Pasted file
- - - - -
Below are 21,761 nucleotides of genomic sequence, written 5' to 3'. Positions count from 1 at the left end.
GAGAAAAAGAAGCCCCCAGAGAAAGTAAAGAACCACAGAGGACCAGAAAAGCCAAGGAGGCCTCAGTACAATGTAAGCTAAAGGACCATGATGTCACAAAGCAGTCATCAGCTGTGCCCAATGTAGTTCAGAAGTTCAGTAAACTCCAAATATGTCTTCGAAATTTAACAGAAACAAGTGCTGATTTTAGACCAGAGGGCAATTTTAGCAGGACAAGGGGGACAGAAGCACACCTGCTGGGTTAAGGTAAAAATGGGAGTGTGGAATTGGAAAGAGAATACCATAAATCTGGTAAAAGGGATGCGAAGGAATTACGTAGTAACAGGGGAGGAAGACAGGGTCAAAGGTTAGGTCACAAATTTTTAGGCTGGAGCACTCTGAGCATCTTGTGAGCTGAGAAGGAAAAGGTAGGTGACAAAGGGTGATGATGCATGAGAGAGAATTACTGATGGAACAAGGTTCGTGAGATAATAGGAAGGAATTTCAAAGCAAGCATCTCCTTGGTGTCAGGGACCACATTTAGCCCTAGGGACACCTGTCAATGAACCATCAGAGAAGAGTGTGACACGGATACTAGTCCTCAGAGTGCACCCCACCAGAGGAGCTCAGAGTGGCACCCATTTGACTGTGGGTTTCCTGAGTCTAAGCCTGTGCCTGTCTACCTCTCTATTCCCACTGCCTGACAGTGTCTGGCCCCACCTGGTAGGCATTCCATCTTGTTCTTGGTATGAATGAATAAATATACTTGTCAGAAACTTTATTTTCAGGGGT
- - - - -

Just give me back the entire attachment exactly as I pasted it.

Below are 21,761 nucleotides of genomic sequence, written 5' to 3'. Positions count from 1 at the left end.
GAGAAAAAGAAGCCCCCAGAGAAAGTAAAGAACCACAGAGGACCAGAAAAGCCAAGGAGGCCTCAGTACAATGTAAGCTAAAGGACCATGATGTCACAAAGCAGTCATCAGCTGTGCCCAATGTAGTTCAGAAGTTCAGTAAACTCCAAATATGTCTTCGAAATTTAACAGAAACAAGTGCTGATTTTAGACCAGAGGGCAATTTTAGCAGGACAAGGGGGACAGAAGCACACCTGCTGGGTTAAGGTAAAAATGGGAGTGTGGAATTGGAAAGAGAATACCATAAATCTGGTAAAAGGGATGCGAAGGAATTACGTAGTAACAGGGGAGGAAGACAGGGTCAAAGGTTAGGTCACAAATTTTTAGGCTGGAGCACTCTGAGCATCTTGTGAGCTGAGAAGGAAAAGGTAGGTGACAAAGGGTGATGATGCATGAGAGAGAATTACTGATGGAACAAGGTTCGTGAGATAATAGGAAGGAATTTCAAAGCAAGCATCTCCTTGGTGTCAGGGACCACATTTAGCCCTAGGGACACCTGTCAATGAACCATCAGAGAAGAGTGTGACACGGATACTAGTCCTCAGAGTGCACCCCACCAGAGGAGCTCAGAGTGGCACCCATTTGACTGTGGGTTTCCTGAGTCTAAGCCTGTGCCTGTCTACCTCTCTATTCCCACTGCCTGACAGTGTCTGGCCCCACCTGGTAGGCATTCCATCTTGTTCTTGGTATGAATGAATAAATATACTTGTCAGAAACTTTATTTTCAGGGGT